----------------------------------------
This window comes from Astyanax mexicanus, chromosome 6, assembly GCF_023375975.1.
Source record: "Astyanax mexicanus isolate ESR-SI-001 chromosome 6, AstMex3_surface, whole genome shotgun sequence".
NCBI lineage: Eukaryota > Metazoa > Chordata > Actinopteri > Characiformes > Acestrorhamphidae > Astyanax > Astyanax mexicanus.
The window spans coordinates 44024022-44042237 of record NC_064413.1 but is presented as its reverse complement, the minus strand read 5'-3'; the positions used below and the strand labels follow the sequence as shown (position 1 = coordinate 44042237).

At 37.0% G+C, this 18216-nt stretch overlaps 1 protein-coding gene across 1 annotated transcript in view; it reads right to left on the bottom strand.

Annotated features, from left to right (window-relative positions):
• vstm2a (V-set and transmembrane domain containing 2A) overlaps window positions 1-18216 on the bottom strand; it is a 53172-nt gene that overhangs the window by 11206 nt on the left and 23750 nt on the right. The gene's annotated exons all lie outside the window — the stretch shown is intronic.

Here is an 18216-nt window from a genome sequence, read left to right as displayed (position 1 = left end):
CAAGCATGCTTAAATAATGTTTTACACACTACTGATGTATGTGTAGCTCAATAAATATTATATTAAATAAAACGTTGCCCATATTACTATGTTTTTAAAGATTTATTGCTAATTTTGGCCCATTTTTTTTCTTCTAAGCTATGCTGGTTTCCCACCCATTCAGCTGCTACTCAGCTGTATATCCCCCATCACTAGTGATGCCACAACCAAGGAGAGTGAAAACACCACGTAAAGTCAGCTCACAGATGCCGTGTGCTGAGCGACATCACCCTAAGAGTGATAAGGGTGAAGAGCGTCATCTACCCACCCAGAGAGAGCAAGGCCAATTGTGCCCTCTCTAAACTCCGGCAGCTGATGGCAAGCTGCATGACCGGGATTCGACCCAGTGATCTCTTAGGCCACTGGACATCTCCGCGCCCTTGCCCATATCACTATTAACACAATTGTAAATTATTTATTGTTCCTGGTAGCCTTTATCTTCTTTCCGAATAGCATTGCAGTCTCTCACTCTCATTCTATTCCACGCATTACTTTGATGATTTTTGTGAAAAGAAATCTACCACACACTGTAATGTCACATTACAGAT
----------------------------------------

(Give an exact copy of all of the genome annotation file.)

This window comes from Astyanax mexicanus, chromosome 6, assembly GCF_023375975.1.
Source record: "Astyanax mexicanus isolate ESR-SI-001 chromosome 6, AstMex3_surface, whole genome shotgun sequence".
NCBI lineage: Eukaryota > Metazoa > Chordata > Actinopteri > Characiformes > Acestrorhamphidae > Astyanax > Astyanax mexicanus.
The window spans coordinates 44024022-44042237 of record NC_064413.1 but is presented as its reverse complement, the minus strand read 5'-3'; the positions used below and the strand labels follow the sequence as shown (position 1 = coordinate 44042237).

At 37.0% G+C, this 18216-nt stretch overlaps 1 protein-coding gene across 1 annotated transcript in view; it reads right to left on the bottom strand.

Annotated features, from left to right (window-relative positions):
• vstm2a (V-set and transmembrane domain containing 2A) overlaps window positions 1-18216 on the bottom strand; it is a 53172-nt gene that overhangs the window by 11206 nt on the left and 23750 nt on the right. The gene's annotated exons all lie outside the window — the stretch shown is intronic.

Here is an 18216-nt window from a genome sequence, read left to right as displayed (position 1 = left end):
CAAGCATGCTTAAATAATGTTTTACACACTACTGATGTATGTGTAGCTCAATAAATATTATATTAAATAAAACGTTGCCCATATTACTATGTTTTTAAAGATTTATTGCTAATTTTGGCCCATTTTTTTTCTTCTAAGCTATGCTGGTTTCCCACCCATTCAGCTGCTACTCAGCTGTATATCCCCCATCACTAGTGATGCCACAACCAAGGAGAGTGAAAACACCACGTAAAGTCAGCTCACAGATGCCGTGTGCTGAGCGACATCACCCTAAGAGTGATAAGGGTGAAGAGCGTCATCTACCCACCCAGAGAGAGCAAGGCCAATTGTGCCCTCTCTAAACTCCGGCAGCTGATGGCAAGCTGCATGACCGGGATTCGACCCAGTGATCTCTTAGGCCACTGGACATCTCCGCGCCCTTGCCCATATCACTATTAACACAATTGTAAATTATTTATTGTTCCTGGTAGCCTTTATCTTCTTTCCGAATAGCATTGCAGTCTCTCACTCTCATTCTATTCCACGCATTACTTTGATGATTTTTGTGAAAAGAAATCTACCACACACTGTAATGTCACATTACAGAT